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Checks and balances in communication between caregivers and elders

by Isabel Fawcett, SPHR

In spite of declining health, including speech communication challenges, some elders are sharp as a tack in reading their caregivers. Don't be fooled by eldercare appearances, even in presence of dementia symptoms and/or other chronic disease processes.

Boomers Caring for Their Elders: Lifelong Family Dynamic

Remember the old, "Do as I say, and not as I do" wisdom from childhood? Back in the day, the "do as I say" parental practice was clear to most children, and anyone within miles when elders spoke. Back then, some of our elders spoke once, if we were lucky. If, somehow, their children missed the one-time warning, "the look" immediately followed. That look sufficed for those of us who knew what was good for us children. Baby Boomers now joke about the old-time parental look that made children freeze and heed.

Do as I say" is a parent's expectation for children to do the right thing, come what may. Even if parents did not live up to lessons handed down to their offspring, many parents did their best to lead their children in proper or socially normative ways of doing things. No back-talking was allowed.

That was then, as in childhood. This is now, as in baby boomers caring for our elders. The Boomer roll-call shows that many of us are doing our very best to lead our elders.


The not-so-minor difference now is that unlike parent-child relationships, elders have lived full lives and have acquired many die-hard habits over time. Elders are mature adults whose lives often include a track record of successful accomplishments. Who died and left the Boomers in charge? The good news, at least for some caregivers, is that no one died.

Some Elders Read Their Caregivers Like a Book


As I go about my merry business, my octogenarian mother's simple messages come at me, fair-and-square. Her running commentary proves insightful.

A couple of Mom's gems include:

  • "Are you wearing your slippers?" (Zing!)

  • "How come you haven't eaten yet?" (Touché, Mom. Gee, you're good. I don't suppose "I'm not hungry" would work? Just a guess?)


Mom's words sure sound familiar to me as her caregiver! Wonder which came first, the care-chicken, or the care-egg?


Carers are Always Communicating With Their Elders

Just as some parents may have been amused by their childrens' avoidance antics, there is just as much fuel in caregivers' and elders' interactions to amuse some elders for the rest of their lives. Here are a couple of examples that come to mind.

Tone

Increasingly, and by design, I speak in gentler tones. I continuously revisit why, or whether, I may need to speak more loudly. There's a firm voice. But there's also a needless escalation of my voice in my feeble, and entirely human, attempt for Mom to better hear what I am saying. Loss of hearing with advancing age is one of eldercare's many challenges.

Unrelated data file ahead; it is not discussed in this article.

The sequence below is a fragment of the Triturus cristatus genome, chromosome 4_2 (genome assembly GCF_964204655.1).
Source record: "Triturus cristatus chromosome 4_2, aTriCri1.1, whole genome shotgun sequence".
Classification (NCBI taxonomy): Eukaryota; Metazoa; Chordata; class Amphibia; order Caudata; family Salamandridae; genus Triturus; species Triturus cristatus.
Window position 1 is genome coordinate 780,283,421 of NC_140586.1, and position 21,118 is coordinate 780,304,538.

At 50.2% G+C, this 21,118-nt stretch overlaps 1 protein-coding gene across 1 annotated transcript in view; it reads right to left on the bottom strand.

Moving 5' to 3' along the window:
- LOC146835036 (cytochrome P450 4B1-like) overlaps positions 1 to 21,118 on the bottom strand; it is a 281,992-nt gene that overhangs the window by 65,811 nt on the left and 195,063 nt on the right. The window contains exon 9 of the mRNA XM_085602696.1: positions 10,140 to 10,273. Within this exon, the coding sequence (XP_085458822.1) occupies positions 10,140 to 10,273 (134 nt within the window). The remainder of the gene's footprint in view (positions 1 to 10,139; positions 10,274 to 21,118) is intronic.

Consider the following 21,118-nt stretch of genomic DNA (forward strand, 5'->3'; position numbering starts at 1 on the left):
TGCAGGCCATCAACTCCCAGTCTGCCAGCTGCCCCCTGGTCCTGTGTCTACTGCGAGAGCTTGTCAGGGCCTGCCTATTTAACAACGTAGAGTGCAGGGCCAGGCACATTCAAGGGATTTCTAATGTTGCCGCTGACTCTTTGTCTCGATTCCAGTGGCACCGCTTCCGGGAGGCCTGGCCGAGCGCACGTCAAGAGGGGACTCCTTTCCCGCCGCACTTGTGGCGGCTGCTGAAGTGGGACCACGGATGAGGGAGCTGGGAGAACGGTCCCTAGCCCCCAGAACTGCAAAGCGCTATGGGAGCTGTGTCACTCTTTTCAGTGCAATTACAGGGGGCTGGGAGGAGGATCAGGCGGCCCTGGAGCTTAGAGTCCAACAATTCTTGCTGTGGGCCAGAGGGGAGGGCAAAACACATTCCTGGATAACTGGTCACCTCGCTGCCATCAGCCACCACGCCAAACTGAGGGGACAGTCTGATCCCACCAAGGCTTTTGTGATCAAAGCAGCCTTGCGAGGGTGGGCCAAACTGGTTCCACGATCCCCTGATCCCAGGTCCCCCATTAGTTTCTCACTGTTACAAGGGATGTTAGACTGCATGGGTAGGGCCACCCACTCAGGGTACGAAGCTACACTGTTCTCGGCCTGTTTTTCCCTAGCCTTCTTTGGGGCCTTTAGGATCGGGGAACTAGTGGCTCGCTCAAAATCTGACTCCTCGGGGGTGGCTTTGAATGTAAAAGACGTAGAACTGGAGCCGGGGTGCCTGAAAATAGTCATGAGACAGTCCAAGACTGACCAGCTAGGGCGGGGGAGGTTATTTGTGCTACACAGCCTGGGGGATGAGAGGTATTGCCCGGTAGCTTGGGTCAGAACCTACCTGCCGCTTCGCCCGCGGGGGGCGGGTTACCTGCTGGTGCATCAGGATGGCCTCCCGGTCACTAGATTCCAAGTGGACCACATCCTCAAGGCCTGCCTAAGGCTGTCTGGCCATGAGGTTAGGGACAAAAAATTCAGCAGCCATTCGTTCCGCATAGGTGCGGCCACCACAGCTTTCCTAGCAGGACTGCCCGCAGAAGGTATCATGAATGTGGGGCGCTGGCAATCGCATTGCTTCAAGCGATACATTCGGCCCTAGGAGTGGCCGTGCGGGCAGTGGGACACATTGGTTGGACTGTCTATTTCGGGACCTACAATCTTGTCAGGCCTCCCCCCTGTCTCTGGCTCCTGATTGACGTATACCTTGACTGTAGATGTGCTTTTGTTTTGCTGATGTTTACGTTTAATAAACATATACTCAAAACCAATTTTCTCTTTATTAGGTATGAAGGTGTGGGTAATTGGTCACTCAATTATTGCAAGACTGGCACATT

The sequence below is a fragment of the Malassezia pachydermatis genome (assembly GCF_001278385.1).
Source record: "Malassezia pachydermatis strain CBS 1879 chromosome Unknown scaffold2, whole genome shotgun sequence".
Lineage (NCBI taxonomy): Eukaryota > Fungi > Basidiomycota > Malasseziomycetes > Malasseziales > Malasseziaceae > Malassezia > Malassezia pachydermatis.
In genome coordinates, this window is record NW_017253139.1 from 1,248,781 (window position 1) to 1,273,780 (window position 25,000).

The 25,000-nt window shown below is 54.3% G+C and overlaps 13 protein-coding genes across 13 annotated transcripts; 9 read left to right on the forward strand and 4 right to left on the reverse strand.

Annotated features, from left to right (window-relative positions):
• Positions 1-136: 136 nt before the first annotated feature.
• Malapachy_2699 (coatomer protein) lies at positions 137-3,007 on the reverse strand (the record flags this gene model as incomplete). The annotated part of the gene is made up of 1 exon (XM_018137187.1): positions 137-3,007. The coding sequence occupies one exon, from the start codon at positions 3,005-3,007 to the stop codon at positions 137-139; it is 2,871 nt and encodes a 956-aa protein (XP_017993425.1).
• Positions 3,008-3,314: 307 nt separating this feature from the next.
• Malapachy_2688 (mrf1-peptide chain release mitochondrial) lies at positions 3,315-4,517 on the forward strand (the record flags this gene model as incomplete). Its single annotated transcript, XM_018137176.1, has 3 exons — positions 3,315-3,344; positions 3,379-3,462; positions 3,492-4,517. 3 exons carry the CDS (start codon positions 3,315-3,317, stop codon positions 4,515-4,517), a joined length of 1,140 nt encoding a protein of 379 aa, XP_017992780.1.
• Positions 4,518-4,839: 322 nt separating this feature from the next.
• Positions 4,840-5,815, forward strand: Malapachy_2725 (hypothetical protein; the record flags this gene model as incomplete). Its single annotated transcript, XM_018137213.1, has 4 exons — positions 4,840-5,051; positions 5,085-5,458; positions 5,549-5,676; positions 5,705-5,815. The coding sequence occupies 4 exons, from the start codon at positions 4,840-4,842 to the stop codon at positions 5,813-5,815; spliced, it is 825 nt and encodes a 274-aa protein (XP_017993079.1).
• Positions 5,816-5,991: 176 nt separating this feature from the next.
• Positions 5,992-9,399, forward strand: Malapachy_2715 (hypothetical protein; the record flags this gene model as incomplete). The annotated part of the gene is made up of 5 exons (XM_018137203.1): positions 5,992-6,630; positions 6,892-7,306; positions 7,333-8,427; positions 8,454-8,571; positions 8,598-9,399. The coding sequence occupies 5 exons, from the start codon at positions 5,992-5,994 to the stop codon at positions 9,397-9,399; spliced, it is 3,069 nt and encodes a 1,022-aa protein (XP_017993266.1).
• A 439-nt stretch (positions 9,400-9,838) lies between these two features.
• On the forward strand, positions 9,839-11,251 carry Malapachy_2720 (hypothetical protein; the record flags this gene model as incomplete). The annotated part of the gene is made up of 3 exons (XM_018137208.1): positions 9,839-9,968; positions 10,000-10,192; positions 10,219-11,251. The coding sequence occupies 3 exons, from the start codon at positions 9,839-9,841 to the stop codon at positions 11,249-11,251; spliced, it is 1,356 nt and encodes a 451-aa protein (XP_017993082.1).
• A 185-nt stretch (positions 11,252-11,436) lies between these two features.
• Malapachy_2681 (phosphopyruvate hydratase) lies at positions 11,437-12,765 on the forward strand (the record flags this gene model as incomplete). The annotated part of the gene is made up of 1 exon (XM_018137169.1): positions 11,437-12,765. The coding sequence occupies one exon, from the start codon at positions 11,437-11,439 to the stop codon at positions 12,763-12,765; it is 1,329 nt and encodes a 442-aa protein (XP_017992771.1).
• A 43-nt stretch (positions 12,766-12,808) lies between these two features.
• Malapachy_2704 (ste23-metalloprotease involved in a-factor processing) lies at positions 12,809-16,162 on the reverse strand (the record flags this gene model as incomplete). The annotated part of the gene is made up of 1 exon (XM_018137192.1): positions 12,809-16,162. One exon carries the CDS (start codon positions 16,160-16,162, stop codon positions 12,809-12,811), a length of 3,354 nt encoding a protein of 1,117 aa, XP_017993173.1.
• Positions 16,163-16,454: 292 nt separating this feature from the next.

Picture this: Mom calls out to me from another part of the house, starts asking questions, or telling me something that I can't hear. Neither can she hear anything I'm saying by way of reply from my remote location in the house. I used to say, "…We can't hear each other. Give me a moment. I'll be right with you." I've noticed that my reply seldom leads to any break in conversation. Little wonder, since my reply is likely not heard.

Usually Mom's answer is, "What did you say?," which is amusing. Admittedly, it is less amusing when it is all happening. We could be on a television sitcom, I suspect.

There can be needless escalation of tones between and among caregivers and elders, including due to logistics such as I have described and/or hearing impairments. In-home care poses its unique challenges, including elder and caregiver comfort and long-standing family traditions. Speaking back and forth across nursing units in nursing homes is less likely to happen, though anything can happen in eldercare.

Nutrition is a Two-Way Street

I was amused when Mom had this to say: "No more of my eating without your eating with me. Why should I eat and you're not eating?" We both had a good laugh when she shared her viewpoint one day, seemingly out of the blue. Point well-taken, Mom.

Although I often sit to eat at the same time with Mom, there are just as many times where I choose to eat alone. I might be hungry later, or choose to eat a non-therapeutic meal which takes a little longer to prepare. Sometimes, I'm simply winding down from meal preparation before I choose to eat. It all depends. Most importantly, my care focus remains on Mom being served her meals in a timely manner.

Sometimes I prepare and serve Mom her meal at the dining table, start a load of laundry, and return to take a seat at the table. Even full-time caregivers don't have the luxury of time. Like other carers, I juggle household, administrative and care tasks, all of which are part of eldercare territory. I also ensure that I enjoy downtime.

Mom's elder consistency radar and perspective provides a balance I welcome. Her comments help me to enjoy more meals and leisurely conversations with her, instead of doing a "few more things" before I sit at the dining table. Laundry can wait, just not too long.

Walking the Talk in Care

I'm enjoying walking my caregiver's talk. It helps knowing that I am on elder consistency radar. It is also amusing. I'm learning from a wise elder whom I respect. I couldn't ask for anything more.